Klotzman smiled and shook his head.
“Yeah, and neither do we. Forensics hasn’t even been here yet. There’s police tape over the door.”
“That means stay the fuck out,” Miri interjected helpfully.
“You want information, call someone at the precinct.” She waved irritably at him. “Miri, show him out.”
“Come on, Detective, I’m just a humble journalist trying to make his way in the world,” he badgered as Miri dragged him toward the door of the third-floor walkup.
“Klotzman,” Miri warned him. “Don’t.”
He grinned. “Can I call you for information, Detective? Your hair looks really pretty when you wear it up like that,” he went on cheerfully, even as his feet were only sort-of touching the floor. “Maybe you could help me with my story and I could help you with—”
Sparr decided she’d had about all she could take. She marched over, shoved him loose of Miri’s grip, grabbed his collar, and socked him in the jaw, sending him staggering backward through the police tape. It snapped as if he’d crossed a finish line and left him sprawled out on the linoleum in the hallway, groaning, probably more in surprise than in pain.
Miri shook her head and put both her hands up to her face. “Lily, what the hell? McArdle is going to fucking suspend you.”
Lily’s breath had quickened only a bit, and she opened and closed her hands a couple of times to make sure she hadn’t messed anything up when she landed her blow. “Screw it. I could use a vacation.”
By the time she'd walked past the bull pen to a round of applause (nobody in that room liked Kyle Klotzman) and was sitting in Captain McArdle’s office, she was practically praying for a suspension. A nice long one. She and her partner had busted up a local sex trafficking ring a few months back, in an investigation that had mostly flown under their captain’s radar, not to mention that of the older, more experienced detectives who had trained them. There'd been a heartbreaking number of minors in the ring, mostly girls but a few boys too. It was the kind of bust that got a couple of young detectives a lot of new attention, and not always the kind they wanted.
Sure, they got commendations; they got their faces on the local news; they got a phone call from the new mayor, who’d just been sworn in. But they also had older detectives suddenly feeling threatened and hostile, and they started attracting cheapo tabloid vulture “reporters” like flies. Detective Sparr was not sorry for one second that they’d made the bust, but the fallout was sometimes a lot to deal with, and her normally diplomatic, even temperament had decided to stay in bed today while she was out saving the city. Punching someone in the face, even someone as obnoxious as Kyle Klotzman, who was pretty much asking for it, wasn't really her M.O.
McArdle's office was dark and messy, and Sparr guessed that it probably hadn't changed in thirty years and half a dozen captains. If someone had told her that they'd shot episodes of Cagney & Lacey in here, she'd believe it. It was all green and grey steel office furniture and squeaky desk chairs, with stacks of folders on either side of the desk. McArdle basically had to do a "Moses parting the waters" move with the wall of paper and folders in order to clear a channel down the middle so that they could look at each other while they spoke.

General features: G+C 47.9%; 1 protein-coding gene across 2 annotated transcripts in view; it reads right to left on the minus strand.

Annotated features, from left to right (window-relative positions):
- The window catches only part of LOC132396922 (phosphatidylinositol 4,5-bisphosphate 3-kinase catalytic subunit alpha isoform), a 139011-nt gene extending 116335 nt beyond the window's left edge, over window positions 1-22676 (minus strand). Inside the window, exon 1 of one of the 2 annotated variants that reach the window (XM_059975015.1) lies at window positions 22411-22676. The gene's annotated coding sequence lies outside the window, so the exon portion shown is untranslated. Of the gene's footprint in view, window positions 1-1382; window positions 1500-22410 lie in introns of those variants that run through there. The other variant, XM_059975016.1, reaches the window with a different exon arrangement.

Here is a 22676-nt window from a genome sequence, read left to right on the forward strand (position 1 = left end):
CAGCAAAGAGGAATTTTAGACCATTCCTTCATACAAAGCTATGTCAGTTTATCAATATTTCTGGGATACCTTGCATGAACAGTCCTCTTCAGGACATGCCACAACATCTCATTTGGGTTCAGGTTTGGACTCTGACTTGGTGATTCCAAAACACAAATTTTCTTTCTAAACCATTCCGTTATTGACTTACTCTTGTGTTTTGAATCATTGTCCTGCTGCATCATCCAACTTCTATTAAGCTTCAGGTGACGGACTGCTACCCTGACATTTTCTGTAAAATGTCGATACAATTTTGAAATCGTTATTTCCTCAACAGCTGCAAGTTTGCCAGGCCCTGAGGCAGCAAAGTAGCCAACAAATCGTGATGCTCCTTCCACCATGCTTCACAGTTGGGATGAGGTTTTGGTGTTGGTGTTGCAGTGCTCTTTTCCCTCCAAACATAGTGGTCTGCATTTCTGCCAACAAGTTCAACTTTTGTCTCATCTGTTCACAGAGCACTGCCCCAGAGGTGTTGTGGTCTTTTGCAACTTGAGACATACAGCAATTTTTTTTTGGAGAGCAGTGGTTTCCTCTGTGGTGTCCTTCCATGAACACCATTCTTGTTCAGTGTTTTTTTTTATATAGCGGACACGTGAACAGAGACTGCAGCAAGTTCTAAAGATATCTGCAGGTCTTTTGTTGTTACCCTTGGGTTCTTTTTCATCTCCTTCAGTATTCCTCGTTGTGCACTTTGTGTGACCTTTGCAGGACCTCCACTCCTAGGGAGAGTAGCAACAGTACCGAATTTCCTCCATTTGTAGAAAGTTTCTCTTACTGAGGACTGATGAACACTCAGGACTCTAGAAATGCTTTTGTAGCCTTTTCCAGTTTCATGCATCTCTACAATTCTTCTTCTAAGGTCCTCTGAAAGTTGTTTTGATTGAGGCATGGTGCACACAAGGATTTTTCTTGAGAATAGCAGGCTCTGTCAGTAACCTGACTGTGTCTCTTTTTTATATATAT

He was trying to be stern, but he was looking at Lily Sparr with something like a twinkle in his eye. He scratched his beard, then scratched it some more, looking at her for a long minute before saying anything.
“I have to admit, Sparr, I didn’t know you had it in you,” he finally remarked dryly.
“Er, thank you, sir?”
“You’re a damn good detective, but you’ve never been the aggressive type. It’s nice to see you can let one fly once in a while.” He sighed wearily. “Now I got Detective Schein’s report, but why don’t you fill in the blanks for me.”
“Very simple, sir. He was tampering with my crime scene.”
“He also tried to hit on me. Badly.”
“That’s not the worst part, sir.”
“He called himself a journalist, sir,” she deadpanned.
McArdle sat back and allowed himself a chuckle. “Is that all?”
She hadn’t done it to raise her stock with him, but it seemed to be having that side effect.
“Well, look, Sparr. That little shit deserved it. I’m sure it’s not the first time someone’s punched him in his weasel face and probably won’t be the last. But he’s going to file a complaint if he hasn’t already, and if we’re going to keep this and you out of court on brutality charges, I have to make like I give a shit. So, you’re suspended, with pay, for two weeks.”
“You’re not going to reassign Miri while I’m out, right?”
He smiled knowingly. “Don’t worry, Sparr. Your partner will still be your partner when you get back. I wouldn’t want to tear you two apart.”
She gave him a puzzled look, which elicited more weird, knowing smiles from him. “We’re not a couple, sir, if that’s what you mean,” she said.
“Okay, Sparr.” Smirking, and more smirking. “That’s fine. You’re dismissed.”